There can’t be many folk left who don’t know that active products sold onto the UK market must meet certain market access regulations. If you sell them without conforming to them, you commit an offence.
Furthermore, radio products must conform to the WT Act. That too requires compliance with this conformity before systems can be put into use. So although market access regulation is often not treated as a high priority, it actually has the capability of being a business show-stopper if you get it wrong and are caught.
Sadly, about 10 years ago, some EU Member State regulators acted on the suspicion that this regulation was being widely flaunted. They did some silent research, which confirmed their worst fears. Let me immediately say that professional radio (known in the UK as business radio) came out as one of the best sectors.
But other sectors in the radio industry basically had almost no compliant product found in their research. It was no surprise that the EU policy decision was that the regulations had to be tightened up. More importantly, the enforcement had to be tightened up and the penalties had to be increased to become more of a deterrent.
Okay, you can sort of understand this. However, that isn’t the full picture. The truth is that in the business radio world, a lot of companies actually do try hard to meet these rules and regulations, even though the costs are very high. Only a relatively small proportion of companies don’t bother. They see the avoidance of the associated costs as a route to commercial advantage.
The problem for all of us good guys is that, with the current level of enforcement, the bad guys are very unlikely to suffer, while us good guys continue to compete at a disadvantage. Unless the UK enforcement tightens up, any increase in the regulation makes this market distortion far worse. So, if there is no way to avoid an increase in the regulation, can we at least have a level playing field?
For years the regulation operated at the point of first placement on the EU market. Now, everyone selling product – regardless of where they are in the value chain – has an obligation to sell only conformant equipment.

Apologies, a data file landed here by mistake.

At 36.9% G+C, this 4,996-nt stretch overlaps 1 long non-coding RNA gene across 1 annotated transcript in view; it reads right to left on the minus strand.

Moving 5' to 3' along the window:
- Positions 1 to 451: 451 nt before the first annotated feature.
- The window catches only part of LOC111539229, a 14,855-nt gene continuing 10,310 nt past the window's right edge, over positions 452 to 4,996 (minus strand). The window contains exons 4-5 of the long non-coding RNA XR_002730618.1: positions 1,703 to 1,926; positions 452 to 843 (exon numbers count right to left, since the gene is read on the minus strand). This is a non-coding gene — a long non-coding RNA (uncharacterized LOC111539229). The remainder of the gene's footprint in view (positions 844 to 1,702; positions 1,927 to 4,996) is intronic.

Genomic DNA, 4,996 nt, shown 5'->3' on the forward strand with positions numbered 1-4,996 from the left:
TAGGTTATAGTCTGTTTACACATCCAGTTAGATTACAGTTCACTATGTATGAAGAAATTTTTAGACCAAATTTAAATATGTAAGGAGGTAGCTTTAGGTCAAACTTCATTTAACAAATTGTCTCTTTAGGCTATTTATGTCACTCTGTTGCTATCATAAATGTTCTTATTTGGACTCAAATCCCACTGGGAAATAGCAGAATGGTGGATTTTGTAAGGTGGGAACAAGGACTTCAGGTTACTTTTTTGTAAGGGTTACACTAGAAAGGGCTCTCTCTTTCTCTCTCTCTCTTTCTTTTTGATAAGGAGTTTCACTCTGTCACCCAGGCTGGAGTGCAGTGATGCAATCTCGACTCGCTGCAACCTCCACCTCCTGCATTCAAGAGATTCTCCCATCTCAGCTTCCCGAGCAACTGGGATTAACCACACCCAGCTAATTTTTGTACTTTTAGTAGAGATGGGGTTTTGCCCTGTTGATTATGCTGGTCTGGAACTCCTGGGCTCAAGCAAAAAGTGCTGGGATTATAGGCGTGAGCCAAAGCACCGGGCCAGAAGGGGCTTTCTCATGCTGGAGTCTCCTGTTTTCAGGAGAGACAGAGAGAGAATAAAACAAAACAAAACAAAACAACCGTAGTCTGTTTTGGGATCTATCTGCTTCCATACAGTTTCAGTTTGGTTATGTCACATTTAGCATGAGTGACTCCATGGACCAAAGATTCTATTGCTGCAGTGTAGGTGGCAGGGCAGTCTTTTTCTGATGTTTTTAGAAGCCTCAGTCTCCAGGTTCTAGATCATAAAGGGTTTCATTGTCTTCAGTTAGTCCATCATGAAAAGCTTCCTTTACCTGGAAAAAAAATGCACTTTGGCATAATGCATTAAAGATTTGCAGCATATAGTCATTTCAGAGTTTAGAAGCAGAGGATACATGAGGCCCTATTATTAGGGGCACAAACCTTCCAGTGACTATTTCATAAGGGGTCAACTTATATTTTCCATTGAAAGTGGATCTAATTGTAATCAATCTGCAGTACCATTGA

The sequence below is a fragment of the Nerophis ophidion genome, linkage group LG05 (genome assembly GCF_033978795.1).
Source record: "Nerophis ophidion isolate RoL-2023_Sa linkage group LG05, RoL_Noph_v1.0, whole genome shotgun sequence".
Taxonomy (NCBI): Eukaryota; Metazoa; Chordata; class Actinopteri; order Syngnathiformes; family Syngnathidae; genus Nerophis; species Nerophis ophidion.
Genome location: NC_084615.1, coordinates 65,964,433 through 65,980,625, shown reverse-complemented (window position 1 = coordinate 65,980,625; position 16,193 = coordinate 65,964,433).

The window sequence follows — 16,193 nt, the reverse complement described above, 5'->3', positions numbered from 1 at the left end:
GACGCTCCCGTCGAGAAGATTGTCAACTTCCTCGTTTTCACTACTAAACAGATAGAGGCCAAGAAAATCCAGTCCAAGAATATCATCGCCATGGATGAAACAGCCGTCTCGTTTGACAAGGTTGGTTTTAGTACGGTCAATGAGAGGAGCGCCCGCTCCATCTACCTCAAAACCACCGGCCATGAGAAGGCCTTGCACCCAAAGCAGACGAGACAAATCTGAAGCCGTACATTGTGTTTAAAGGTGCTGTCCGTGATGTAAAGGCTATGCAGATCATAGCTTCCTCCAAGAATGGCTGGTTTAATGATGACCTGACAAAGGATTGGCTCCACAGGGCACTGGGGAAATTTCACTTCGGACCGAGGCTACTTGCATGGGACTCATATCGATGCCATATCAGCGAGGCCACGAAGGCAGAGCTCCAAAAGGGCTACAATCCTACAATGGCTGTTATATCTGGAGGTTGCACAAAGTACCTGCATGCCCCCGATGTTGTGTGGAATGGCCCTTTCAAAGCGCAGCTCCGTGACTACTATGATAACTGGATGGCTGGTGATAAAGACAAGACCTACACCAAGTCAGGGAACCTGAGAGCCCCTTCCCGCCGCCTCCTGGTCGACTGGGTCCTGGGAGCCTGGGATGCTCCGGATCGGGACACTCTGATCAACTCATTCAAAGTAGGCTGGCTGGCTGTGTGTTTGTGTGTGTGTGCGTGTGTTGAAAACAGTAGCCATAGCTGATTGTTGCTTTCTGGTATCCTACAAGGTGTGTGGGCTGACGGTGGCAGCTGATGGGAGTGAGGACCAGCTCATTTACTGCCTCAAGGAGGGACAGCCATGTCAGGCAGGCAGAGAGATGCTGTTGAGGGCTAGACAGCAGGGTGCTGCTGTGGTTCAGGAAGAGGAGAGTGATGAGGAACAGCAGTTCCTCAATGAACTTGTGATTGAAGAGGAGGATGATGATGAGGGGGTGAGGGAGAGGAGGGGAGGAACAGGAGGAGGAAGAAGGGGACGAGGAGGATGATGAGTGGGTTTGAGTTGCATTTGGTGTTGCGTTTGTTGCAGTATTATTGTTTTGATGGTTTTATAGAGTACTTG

Thus we have the current situation where the regulations have no big impact on the majority of the industry (other than to check the presence of a CE mark, etc.), so will grow into a far more substantive duty. Hopefully, the supply community will make the necessary adjustments to make this tolerable for the distribution chain.
Conformity is achieved through compliance to around 11 fundamental EU Directives. These have already been, or are in the process of being, replaced by new Directives that enact the new policies.
This means that over time, every single Declaration of Conformity and the other associated documents, will have to be changed to refer to the new measures. By the way, how many suppliers have photographs of the product included in their DoCs?
There are also other requirements such as keeping better records, and keeping them for longer. Probably not such a big issue for the more professional end of the industry, as they probably all meet the new regulations already for other reasons.
Do not ignore
This has a long way to run yet. I have met with some people who have a worrying lack of interest in this. Others are obviously moving forward into the new regime. Please don’t ignore this. You might get the privilege of being the first company to be severely whacked.
The bottom line for the UK regulation and enforcement community seems to be this. If the new regulations are implemented and enforced exactly as written, then, when someone is found to have contravened, the impact on that company could be very serious.
This would obviously pass a message to the entire industry, but would distort things if that same treatment wasn’t also meted out to everyone who contravenes.
If the people who wish to continue to avoid the costs of compliance are allowed to get away with it, this equates to our regulators further encouraging illegal behaviour. I don’t think they want to do that. In the new regime they will be able to charge for things such as conformity testing. That ought to help them improve the costs.
Other EU Member States won’t have this debate at all. They will simply go to the furthest end-stop of the regulation and start from there. The UK positioning itself to have a more moderate regime could be completely irrelevant as most suppliers are international and so may well decide to default to the most extreme regime.